Like they know anything at all, Lucy thinks to herself. Of course, you can't remember something that you weren't even there for. 

But Lucy remembers. And Alice, somewhere in her simple brain, might remember. And Ruth certainly remembers. But there were very few others who would remember the spring of the first roo. Remember how it felt to be in his gaze, somehow equally spread over them all. That was part of his charm, how none of them ever felt left out.

That spring had been the best they’d ever had. Everything was still new, the egg laying hadn’t yet begun, and even the sun seemed somehow brighter in those days. The farmer was never happier. She brought them all the treats and gave them full range of the yard. And she would visit them often, just to watch, the whole flock flapping and enjoying and finding out about the world. And when the eggs started coming she was further pleased, cooing over how, at first, she could fit nearly half a dozen in her one hand. And later on, when Ruthie was taken by some strange urge to sit all day, even then, especially then, the farmer was elated. 

And the roo, too. He seemed to forget all about the others, the girls who were ready to spend the day chasing grasshoppers for him, and sharing their dust baths. He became possessed, focused on little else but Ruthie, who just sat all day. But happily! Happy to sit in the dank coop, foregoing the sunshine, leaving the others to the bugs and sumptuous weeds. He brought them to her, the bits of food. And he preened her feathers while she sat. It was bewildering.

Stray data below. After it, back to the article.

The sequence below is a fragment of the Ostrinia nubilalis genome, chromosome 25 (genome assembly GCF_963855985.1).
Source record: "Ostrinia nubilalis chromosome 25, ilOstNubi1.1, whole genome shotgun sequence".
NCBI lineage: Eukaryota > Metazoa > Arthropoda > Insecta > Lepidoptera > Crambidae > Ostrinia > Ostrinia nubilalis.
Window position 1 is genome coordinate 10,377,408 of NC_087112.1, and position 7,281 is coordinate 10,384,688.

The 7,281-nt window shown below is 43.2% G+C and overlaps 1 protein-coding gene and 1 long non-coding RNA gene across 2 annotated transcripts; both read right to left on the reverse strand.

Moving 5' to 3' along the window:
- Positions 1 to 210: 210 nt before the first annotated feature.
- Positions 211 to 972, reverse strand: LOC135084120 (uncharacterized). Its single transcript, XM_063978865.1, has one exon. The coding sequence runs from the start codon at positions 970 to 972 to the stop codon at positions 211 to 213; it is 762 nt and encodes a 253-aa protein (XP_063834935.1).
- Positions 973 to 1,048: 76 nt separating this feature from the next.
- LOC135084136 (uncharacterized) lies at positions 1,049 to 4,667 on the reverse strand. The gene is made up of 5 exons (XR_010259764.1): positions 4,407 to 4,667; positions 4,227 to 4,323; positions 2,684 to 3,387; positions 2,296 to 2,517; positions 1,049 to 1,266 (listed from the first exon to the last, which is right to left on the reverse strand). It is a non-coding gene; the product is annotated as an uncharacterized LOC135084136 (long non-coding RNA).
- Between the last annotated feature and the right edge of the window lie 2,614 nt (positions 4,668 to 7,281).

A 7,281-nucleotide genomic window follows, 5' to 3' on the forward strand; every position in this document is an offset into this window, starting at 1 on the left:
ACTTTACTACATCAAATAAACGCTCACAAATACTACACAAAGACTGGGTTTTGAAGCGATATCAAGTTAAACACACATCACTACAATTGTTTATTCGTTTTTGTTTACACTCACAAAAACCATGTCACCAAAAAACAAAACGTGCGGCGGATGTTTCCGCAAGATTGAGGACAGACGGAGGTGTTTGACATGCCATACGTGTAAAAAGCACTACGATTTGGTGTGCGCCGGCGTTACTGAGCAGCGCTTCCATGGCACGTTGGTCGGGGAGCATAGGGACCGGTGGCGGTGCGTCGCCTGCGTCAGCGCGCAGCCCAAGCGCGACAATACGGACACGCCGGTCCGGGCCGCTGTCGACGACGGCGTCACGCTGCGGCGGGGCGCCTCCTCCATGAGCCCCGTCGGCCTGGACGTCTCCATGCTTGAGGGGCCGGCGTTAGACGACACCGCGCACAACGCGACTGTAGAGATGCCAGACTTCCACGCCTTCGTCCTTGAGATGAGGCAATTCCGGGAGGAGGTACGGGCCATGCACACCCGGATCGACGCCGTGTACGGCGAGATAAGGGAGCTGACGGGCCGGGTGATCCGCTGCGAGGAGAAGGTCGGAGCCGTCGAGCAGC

Finally, all her sitting amounted to something and a yellow fluff ball emerged from beneath her. And the world went even crazier. The roo, Ruth, and the chick were the centre of everyone’s attentions. They would strut around the farmyard like they cared for nothing else in the world but each other. And the farmer was over the moon. 

And then, tragedy struck. The chick was found, behind a pile of scrap wood, barely alive, and nearly scalped. 

But how did this happen? And how had no one seen? How? How? How? 

The farmer came upon them all, the hens shrieking around his small shredded body, the rooster distraught. And the poor chick, utterly perplexed, repeatedly shaking his head, spraying a fine mist of blood, trying to rid himself of the flap of soft down that kept falling into his eyes. The farmer took him away. 

But where? Can she fix him? Will she bring him back? 

They didn’t see her again until very late in the day, and then only from a distance, as she walked to the woodshed. They heard a dull thwack and then another. And then another. And when she took the shovel over to the flower bed, they knew. The chick would not be returned to them. 

The rooster left a few days after that, in a small cage. 

“A great breeder,” the farmer said. “If you have the stomach for that kind of thing.” 

The new roo joins them after a couple of days. The younger girls, as predicted, fawn all over him.

"Could they be any more obvious?" Alice scoffs. "Like they've never seen a roo before."

"They haven't," says Lucy. 

Alice huffs. "Still."

He is a nice roo, soft spoken and polite. The girls insist he take a spot mid roost, where they can huddle around him during the night. And in the morning they usher him out the door, ready to show him their slice of the yard, the places where the best weeds grow, eager to provide him a large portion of corn when the farmer casts it to them. 

Eventually, the top roost ladies also fall under his spell. One by one, they stray a little closer to the bustling group of youngers, and swiftly, the roo invites them in. He makes them feel welcome, basks them in the glow of his attention, an attention warm enough to ward off the icy glares that Lucy tosses their way.

Finally, the day comes when Lucy, on exiting the coop, finds herself missing out on the treats the farmer had provided that morning. She overhears a snide, "You snooze, you lose," from somewhere in the cluster of feathered faces, and Alice approaches her in a timid rush.